May 20 2010

Post-Preakness wrap

A few years ago, the Pimlico spring meet would gradually wind down after the Preakness.  These days it skids to a halt like a cartoon character trying not to go over a cliff.  Three more racing days — today, Friday, and Saturday — and Old Hilltop is gone for another year…

Where is the chorus of mea culpas from the schoolmarms-at-heart who screeched that the MJC’s “Get Your Preak On” ad campaign was the downfall of civilization and would lead to all sorts of debauchery on Preakness day?  How does attendance up by 20,000 and not a single arrest sound?

In fact, attendance for the two days was up over 20 percent, with Black-Eyed Susan day drawing more than 27,000…

Good to see That’s Amore pal Geno from Equispace on Preakness day, even if he does need a little bit of racetrack geography help.  But, hey, anyone who calls me dapper (in addition to needing glasses) is OK with me….

Few things are more satisfying than picking a winner and hearing the guys behind you declaiming that it simply could not have been picked based on the past performances.  Uh, fellas… actually, yup, it was picked on that…

Every year at this time, D. Wayne Lukas leads the chorus of people calling for changes to the Triple Crown: too hard, too far, too close together, they say.  Not sure I’m buying it; just this decade, in addition to the four well-publicized Derby-Preakness winners who failed in the Belmont, we’ve also had two horses lose the Derby and then sweep the Preakness and Belmont (Afleet Alex, Point Given).  Sure, it’s hard — it’s supposed to be hard.  All it requires is a great horse and great good fortune, and certainly the last couple of years have been light on great horses…

The other issue that you’d face in changing the Triple is that if you stretch out the time between races, someone will inevitably schedule a race in the middle and blow the series up completely.  If, say, Monmouth — with its gigantic purse structure this year — scheduled a two-million dollar race at nine furlongs for three year-olds sometime between now and Belmont day, the Belmont Stakes starting gate would be the loneliest place in the sport.  Think it can’t happen?  Look up the story of Spend A Buck and the Jersey Derby…

Speaking of Monmouth, opening day for the experimental meet is Saturday, with a grueling 13-race card featuring two stakes.  Lots of big fields, drawn by the spectacular purse structure, but oddly enough, both stakes are going with modest seven-horse fields…

The Alibi Breakfast, on the Thursday before the Preakness, is one of the great traditions in our sport, though very little alibiing actually goes on anymore.  D. Wayne Lukas turns out to be a somewhat salty but hilarious character, while Todd Pletcher appears to be, well, Todd Pletcher.  Listening to him is eerily reminiscent of the scene in Bull Durham where Kevin Costner — the not-quite grizzled veteran — teaches hot-prospect Tim Robbins the cliches he’ll need to know in the major leagues.  Pletcher’s got ‘em all…

You’ll look a long time before you find someone in the industry to say something good about Churchill Downs…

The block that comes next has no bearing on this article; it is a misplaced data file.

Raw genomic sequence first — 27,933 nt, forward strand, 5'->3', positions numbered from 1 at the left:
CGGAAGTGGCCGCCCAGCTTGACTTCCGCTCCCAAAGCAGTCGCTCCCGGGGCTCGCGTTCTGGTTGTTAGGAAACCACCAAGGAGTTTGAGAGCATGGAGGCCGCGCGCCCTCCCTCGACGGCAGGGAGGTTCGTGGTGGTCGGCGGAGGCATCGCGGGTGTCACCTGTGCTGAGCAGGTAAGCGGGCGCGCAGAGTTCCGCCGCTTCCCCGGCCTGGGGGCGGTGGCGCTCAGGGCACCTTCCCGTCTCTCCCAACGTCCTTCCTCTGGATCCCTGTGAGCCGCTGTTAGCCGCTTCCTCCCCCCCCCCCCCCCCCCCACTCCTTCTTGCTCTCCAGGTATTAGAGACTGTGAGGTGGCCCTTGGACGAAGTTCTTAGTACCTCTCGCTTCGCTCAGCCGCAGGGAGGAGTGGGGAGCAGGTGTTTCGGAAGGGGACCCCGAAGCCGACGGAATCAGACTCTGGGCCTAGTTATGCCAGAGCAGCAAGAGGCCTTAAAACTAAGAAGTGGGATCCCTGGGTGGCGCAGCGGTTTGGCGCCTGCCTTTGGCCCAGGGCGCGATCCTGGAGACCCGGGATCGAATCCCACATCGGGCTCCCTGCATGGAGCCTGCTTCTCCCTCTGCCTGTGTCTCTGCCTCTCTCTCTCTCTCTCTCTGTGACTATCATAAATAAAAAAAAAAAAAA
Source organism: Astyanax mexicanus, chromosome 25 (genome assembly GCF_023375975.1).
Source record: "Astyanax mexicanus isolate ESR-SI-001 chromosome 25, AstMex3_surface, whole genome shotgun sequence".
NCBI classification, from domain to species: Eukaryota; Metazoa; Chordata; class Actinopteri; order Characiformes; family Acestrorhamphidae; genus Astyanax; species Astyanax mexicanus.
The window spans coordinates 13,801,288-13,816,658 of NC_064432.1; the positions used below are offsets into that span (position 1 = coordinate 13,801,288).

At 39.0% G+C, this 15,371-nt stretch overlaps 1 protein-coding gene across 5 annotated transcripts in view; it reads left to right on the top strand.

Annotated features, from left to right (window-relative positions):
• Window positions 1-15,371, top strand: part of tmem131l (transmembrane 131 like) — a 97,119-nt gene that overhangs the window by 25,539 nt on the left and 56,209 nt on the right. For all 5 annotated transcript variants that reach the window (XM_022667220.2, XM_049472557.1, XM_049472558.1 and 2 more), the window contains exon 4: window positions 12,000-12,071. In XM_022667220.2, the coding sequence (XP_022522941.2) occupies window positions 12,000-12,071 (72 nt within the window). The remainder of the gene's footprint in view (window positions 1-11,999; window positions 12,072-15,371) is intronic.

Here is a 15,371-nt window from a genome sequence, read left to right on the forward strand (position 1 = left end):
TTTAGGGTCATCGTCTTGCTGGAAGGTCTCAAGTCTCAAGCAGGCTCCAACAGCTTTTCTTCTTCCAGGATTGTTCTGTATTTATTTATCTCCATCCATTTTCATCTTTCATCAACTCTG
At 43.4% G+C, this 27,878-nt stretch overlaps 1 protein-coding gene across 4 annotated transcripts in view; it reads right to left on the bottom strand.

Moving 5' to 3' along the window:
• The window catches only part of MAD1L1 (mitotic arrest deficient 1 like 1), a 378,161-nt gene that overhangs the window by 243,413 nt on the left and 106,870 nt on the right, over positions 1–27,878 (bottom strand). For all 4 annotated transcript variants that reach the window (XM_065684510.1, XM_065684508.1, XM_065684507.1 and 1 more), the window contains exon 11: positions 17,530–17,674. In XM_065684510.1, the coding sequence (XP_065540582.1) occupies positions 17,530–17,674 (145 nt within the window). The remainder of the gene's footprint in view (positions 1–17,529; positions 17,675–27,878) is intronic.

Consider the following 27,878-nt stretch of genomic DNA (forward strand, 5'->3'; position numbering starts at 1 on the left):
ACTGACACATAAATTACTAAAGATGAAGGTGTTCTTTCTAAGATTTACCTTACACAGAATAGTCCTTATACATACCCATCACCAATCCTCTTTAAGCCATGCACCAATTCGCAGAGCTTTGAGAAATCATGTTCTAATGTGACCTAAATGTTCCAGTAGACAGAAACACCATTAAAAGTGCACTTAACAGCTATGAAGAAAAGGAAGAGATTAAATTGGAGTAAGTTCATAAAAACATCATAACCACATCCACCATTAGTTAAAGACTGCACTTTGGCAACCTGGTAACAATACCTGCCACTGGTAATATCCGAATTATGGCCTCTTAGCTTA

Racing is now on to Belmont.  But in New York, what happens after the Belmont is anybody’s guess, which I guess isn’t too different from where the sport as a whole is…

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  1. malcer

    Had precisely the same thought about a new race stealing the horses from the Preakness and Belmont in case of a 3-3 or 3-4 gap. And where is the proof that such a change would do anything besides tarnishing the feat of every future TC winner? Which of today’s trainers would be much more likely to go 3-3, instead of just taking the six week layoff to the Belmont, or 5 weeks to any other 9 furlong race. The Lone Star Consolation seems out for now, but there are more than a few racinos who could pounce on the opening.

    I’m really getting tired of D. Wayne Lukas’ annual lobbying. Considering his 0.03 strike rate in graded stakes (falling steadily for half a decade), aren’t there other problems that he should be concerned about?

  2. Glenn Craven

    Wow, so much to comment about.

    I love you how liken Pletcher to Costner’s Crash Davis, the guy with all the cliches ready to pull out for every interview. I’ve actually had exactly the same thought before when watching Pletcher on camera.

    “We gotta play it one day at a time,” etc.

    Also, fine point about the potential for Monmouth stealing likely Preakness and particularly Belmont entries with a lucrative race carded between them. That would be a disaster.

    And Malcer, thanks for joining me in noticing that D. Wayne Lukas hasn’t exactly done much lately. I might get around to blogging that one, and how if Mine That Bird were going to be shifted out of Chip Woolley’s barn, picking Lukas circa 2010 wasn’t exactly an upgrade.

  3. admin

    Thanks for checking in, gents.

    Glad to find someone else agrees with me, Malcer! Also, good point re: Lukas, though the guy is still funny as hell.

    Thanks, Glenn — but, you know, I just want to help the ballclub and take it one day at a time.

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